An interview with Simon Gregory
Dr Simon Gregory has taken a circuitous route through neuroscience, human population genetics and aquaculture to get to where he is now, leading the geomicrobiology research at the British Geological Survey. His current research interests include microbial aspects of radioactive waste disposal, carbon capture and storage, geothermal energy, biomining and methane cycling. Read more about his research in this interview.
Tell us more about your research.
What lies beneath our feet is a mystery to most of us, especially once we start thinking about what is below the depth of concrete and soil.
In amongst the rocks and groundwater, life continues down to depths of several kilometres. At depth, limited nutrients and carbon sources, or lack of space and available water means that, in general, life goes on at a gentle pace; microbes are sparse and go about their business of growing, dividing and recycling nutrients in a slow and steady way.
These ecosystems are of interest to those trying to understand extremophiles – life on early Earth, or the possibilities of life on other planets. However, what interests me the most is what happens to these microbial communities when we start intruding into this world, and how this can impact the environment, or our use of the subsurface.
As a society, we are increasingly looking to the subsurface to extract resources such as water, minerals, heat, hydrocarbons, to dispose of waste (including radioactive waste) or to store gases for carbon sequestration or energy storage. Whenever we drill, excavate, introduce or remove materials, we can change the environment in which microbes live and can disturb the delicate balance of subterranean microbial ecosystems.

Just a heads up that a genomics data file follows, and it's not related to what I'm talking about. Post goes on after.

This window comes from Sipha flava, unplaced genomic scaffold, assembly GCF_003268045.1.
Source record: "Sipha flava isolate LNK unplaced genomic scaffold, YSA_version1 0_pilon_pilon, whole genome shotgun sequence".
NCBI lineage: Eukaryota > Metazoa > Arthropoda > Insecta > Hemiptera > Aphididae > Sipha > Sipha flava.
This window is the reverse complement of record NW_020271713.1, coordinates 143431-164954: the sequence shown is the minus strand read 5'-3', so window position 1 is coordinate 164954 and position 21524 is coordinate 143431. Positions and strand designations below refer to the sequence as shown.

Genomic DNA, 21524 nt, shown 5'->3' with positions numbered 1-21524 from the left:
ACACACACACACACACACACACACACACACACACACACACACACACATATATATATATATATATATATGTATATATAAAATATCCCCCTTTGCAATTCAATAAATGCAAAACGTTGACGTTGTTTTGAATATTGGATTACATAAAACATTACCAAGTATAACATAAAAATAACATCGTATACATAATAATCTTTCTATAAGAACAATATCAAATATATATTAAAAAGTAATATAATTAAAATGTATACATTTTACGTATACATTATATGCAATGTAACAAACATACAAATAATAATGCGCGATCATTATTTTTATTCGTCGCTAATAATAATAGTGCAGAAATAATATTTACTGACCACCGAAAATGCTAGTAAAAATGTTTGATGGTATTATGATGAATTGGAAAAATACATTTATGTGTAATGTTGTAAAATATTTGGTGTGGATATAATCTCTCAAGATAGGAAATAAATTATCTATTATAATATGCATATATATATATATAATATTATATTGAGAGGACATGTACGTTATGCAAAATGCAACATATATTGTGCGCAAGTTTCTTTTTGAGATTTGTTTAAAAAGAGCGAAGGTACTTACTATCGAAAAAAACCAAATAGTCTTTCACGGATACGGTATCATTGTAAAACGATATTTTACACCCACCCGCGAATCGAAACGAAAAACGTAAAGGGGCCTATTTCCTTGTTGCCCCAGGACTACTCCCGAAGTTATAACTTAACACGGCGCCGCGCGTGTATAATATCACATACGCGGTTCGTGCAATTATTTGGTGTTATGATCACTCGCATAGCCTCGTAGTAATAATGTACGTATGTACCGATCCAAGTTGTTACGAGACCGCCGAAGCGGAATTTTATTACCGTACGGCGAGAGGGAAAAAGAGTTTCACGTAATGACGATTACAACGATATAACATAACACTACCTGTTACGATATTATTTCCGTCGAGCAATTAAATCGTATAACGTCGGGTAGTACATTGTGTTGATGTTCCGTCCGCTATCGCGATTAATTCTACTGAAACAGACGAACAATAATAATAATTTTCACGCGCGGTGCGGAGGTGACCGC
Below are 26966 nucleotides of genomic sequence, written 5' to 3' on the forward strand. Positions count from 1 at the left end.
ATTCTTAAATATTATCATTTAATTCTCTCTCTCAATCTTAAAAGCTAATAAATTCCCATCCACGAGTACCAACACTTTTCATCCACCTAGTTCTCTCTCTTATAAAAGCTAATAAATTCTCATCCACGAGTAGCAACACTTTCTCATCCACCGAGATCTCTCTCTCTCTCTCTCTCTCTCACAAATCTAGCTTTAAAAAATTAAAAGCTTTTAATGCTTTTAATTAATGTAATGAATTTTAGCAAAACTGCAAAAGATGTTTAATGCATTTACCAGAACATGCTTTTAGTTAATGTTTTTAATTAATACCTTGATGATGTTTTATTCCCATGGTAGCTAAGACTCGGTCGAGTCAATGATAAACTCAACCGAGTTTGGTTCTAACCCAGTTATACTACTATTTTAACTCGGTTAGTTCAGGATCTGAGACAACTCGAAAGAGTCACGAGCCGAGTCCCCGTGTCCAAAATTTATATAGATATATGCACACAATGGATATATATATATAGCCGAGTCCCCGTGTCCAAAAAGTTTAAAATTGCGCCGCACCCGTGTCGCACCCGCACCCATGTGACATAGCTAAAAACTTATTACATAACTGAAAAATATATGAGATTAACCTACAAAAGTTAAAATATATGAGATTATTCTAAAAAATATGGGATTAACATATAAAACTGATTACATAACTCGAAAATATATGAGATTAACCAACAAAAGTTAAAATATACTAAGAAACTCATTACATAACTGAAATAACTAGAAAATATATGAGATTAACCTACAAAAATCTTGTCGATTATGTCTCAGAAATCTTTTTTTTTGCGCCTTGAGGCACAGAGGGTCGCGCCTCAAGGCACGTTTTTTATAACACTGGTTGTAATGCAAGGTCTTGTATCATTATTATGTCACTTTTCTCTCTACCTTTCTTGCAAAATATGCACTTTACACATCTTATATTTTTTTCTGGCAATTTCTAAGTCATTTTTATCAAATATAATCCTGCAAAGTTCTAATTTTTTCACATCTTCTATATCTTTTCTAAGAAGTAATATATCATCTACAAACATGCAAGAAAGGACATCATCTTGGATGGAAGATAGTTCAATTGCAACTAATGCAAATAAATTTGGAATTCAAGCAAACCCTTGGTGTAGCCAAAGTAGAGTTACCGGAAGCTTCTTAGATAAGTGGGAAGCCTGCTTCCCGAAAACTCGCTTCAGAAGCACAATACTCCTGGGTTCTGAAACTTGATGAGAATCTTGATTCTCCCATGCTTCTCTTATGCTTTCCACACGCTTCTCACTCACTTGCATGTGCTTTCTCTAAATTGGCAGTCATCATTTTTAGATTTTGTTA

These activities may introduce nutrients, carbon and space which can affect the abundance and activity of micro-organisms.
Why is this research important?
If nutrients in drilling fluids stimulate microbial growth, their by-products could reduce flow in wells associated with geothermal energy or carbon dioxide storage. If gases such as methane and hydrogen are stored for their energy potential can be consumed by micro-organisms or be converted into other unwanted gases. Microbes that can grow and contribute to metal corrosion may cause damage to infrastructures associated with radioactive waste containment barriers.
By looking at these sorts of processes we aim to learn about the impact of micro-organisms in engineered subsurface environments, to ensure that microbial processes can be understood and their impact quantified. This is so that there are no unexpected consequences of human activity that could affect the success and safety of our use of the subsurface, or the environment.